Domestic Violence Statistics

Did You Know


Domestic Violence Affects a Large Percentage of Our Community

  • 1 in 4 women will experience domestic violence. (Patricia Tjaden & Nancy Thoennes, National Institute of Justice and the Centers for Disease Control and Prevention, "Extent, Nature, and Consequences of Intimate Partner Violence" (2000)); National Coalition Against Domestic Violence)
  • An estimated 1,300,000 women are victims of physical assault by an intimate partner each year. ("Costs of Intimate Partner Violence Against Women in the United States", 2003. Centers for Injury Prevention and Control. Atlanta, GA; National Coalition Against Domestic Violence)
  • A woman is beaten every 15 seconds. (Bureau of Justice Statistics, "Report to the nation on Crime and Justice. The Data." Washington DC Office of Justice Program, U.S. Department of Justice. October 1983)
  • The majority (73%) of family violence victims are female. Females were 84% of spousal abuse victims, and 86% of abuse victims in dating relationships. (US Department of Justice, Bureau of Justice Statistics, "Family Violence Statistics" June 2005; National Coalition Against Domestic Violence)
  • Domestic violence is the leading cause of injury to women between ages 15 and 44 in the United States - more than car accidents, muggings, and rapes combined. (Uniform Crime Reports, Federal Bureau of Investigation,1991)
  • Females who are 20 to 24 years of age are at the greatest risk for intimate partner violence. (US Department of Justice, Bureau of Justice Statistics, "Intimate Partner Violence In the United States" December 2006; National Coalition Against Domestic Violence)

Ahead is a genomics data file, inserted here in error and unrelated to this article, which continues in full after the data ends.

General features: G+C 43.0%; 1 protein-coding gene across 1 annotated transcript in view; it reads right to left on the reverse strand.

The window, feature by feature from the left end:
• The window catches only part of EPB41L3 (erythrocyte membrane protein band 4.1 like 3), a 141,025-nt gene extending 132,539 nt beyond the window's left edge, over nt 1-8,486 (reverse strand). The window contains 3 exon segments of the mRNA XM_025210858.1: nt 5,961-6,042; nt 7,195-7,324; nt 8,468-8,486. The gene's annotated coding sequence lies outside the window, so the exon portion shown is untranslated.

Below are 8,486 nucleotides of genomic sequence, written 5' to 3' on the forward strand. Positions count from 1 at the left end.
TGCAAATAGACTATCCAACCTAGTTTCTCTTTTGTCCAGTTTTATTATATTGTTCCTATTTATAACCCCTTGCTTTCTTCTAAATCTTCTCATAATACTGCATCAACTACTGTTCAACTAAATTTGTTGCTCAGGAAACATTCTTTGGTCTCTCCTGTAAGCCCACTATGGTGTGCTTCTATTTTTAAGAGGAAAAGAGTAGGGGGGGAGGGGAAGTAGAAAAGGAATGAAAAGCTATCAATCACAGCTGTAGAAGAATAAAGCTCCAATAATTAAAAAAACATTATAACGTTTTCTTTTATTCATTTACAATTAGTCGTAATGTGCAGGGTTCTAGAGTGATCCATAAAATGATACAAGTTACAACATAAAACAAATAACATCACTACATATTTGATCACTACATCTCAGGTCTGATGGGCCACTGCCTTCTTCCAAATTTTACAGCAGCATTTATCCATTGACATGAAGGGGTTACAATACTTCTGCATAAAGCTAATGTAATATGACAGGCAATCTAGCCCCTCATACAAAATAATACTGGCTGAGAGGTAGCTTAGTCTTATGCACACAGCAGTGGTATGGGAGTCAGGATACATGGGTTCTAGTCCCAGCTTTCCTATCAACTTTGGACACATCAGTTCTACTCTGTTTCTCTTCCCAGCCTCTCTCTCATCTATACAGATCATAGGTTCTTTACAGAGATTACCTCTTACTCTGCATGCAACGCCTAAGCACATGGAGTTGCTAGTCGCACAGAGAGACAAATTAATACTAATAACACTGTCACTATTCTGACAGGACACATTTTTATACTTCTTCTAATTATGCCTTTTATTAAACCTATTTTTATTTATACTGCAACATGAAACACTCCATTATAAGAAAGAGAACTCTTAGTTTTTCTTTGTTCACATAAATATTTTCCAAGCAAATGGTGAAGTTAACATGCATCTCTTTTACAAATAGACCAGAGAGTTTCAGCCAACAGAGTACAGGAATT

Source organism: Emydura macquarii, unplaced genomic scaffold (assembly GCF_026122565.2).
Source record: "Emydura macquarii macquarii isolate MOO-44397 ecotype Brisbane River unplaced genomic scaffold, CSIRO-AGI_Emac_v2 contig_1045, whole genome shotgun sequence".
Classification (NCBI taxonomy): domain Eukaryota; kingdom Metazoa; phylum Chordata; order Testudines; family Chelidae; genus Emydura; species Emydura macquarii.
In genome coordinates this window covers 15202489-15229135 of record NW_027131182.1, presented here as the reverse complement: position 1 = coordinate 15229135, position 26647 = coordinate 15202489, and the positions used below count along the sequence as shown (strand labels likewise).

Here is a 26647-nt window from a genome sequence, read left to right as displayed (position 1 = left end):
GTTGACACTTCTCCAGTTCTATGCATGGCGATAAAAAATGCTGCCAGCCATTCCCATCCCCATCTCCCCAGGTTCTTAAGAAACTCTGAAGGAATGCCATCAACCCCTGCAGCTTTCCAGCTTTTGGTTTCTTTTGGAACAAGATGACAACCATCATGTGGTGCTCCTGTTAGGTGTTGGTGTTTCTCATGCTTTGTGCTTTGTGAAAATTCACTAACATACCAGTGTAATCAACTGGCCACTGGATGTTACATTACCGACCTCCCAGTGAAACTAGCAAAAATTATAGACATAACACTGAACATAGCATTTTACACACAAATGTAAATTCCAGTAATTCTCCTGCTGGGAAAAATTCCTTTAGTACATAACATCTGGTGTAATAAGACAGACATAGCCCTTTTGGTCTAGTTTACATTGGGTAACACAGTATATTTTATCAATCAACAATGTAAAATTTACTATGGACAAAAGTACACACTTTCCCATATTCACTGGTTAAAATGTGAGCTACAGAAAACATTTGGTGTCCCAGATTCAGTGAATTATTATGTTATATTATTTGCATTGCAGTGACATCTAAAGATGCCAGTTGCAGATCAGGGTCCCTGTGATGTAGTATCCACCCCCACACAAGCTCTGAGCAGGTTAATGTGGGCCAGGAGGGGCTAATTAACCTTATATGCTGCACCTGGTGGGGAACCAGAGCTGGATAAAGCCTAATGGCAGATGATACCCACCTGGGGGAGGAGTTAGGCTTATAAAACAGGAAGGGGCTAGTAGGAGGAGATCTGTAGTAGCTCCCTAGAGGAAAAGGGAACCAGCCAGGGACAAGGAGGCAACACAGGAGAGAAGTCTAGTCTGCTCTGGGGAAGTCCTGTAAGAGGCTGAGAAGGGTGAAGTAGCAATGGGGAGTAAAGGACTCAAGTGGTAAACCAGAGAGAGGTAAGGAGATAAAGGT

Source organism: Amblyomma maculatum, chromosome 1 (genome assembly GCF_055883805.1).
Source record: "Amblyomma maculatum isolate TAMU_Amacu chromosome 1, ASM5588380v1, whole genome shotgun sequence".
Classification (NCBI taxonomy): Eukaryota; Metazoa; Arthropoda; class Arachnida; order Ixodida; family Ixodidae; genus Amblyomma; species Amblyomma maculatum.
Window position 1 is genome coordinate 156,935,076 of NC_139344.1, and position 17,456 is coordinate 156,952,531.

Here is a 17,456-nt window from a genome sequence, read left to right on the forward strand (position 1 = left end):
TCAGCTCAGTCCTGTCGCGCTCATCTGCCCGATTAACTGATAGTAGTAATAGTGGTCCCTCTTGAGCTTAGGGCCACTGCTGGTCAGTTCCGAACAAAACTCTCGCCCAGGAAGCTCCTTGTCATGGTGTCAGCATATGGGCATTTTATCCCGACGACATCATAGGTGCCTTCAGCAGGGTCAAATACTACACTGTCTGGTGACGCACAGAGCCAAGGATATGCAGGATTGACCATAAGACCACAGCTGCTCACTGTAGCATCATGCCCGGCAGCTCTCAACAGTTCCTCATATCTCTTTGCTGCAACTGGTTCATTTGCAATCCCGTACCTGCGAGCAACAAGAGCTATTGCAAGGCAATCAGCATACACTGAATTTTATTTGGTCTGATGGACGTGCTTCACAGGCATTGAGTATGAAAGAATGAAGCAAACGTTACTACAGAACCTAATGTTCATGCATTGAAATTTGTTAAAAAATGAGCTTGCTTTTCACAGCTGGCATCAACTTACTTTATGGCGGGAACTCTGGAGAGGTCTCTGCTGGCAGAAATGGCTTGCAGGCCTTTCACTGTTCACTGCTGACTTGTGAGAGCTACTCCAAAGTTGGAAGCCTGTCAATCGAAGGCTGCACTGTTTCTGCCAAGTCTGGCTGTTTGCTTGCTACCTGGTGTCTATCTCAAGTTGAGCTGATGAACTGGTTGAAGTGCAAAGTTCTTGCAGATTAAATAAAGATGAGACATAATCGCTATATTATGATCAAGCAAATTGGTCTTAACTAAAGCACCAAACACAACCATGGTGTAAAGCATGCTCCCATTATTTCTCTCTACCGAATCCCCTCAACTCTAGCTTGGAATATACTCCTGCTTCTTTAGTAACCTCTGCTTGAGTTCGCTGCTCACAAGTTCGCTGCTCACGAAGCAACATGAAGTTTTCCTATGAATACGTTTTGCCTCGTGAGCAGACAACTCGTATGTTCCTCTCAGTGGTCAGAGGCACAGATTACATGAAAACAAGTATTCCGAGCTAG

• Historically, females have been most often victimized by someone they knew. (US Department of Justice, Bureau of Justice Statistics, "Criminal Victimization, 2005" September 2006; National Coalition Against Domestic Violence)
  • 28% of high school and college students surveyed said that they had experienced violence in a dating relationship. (Levy, Barry (1991). Dating Violence: Young Women in Danger, Seattle, WA, Seal Press)
  • 43% of teenage girls (age 14-17) report knowing someone their age who has been hit or beaten by a boyfriend. (Children Now/Kaiser Permanente poll, December 1995)
  • One in 6 women and one in 33 men have experienced an attempted or completed rape. (US Department of Justice, "Prevalence, Incidence, and Consequences of Violence Against Women" November 1998; National Coalition Against Domestic Violence)
  • Sexual assault is reported by 33% to 46% of women who are being physically assaulted by their husbands. (American Academy of Pediatrics, Committee on Adolescence. Sexual Assault and the Adolescent. Pediatrics. 1994.)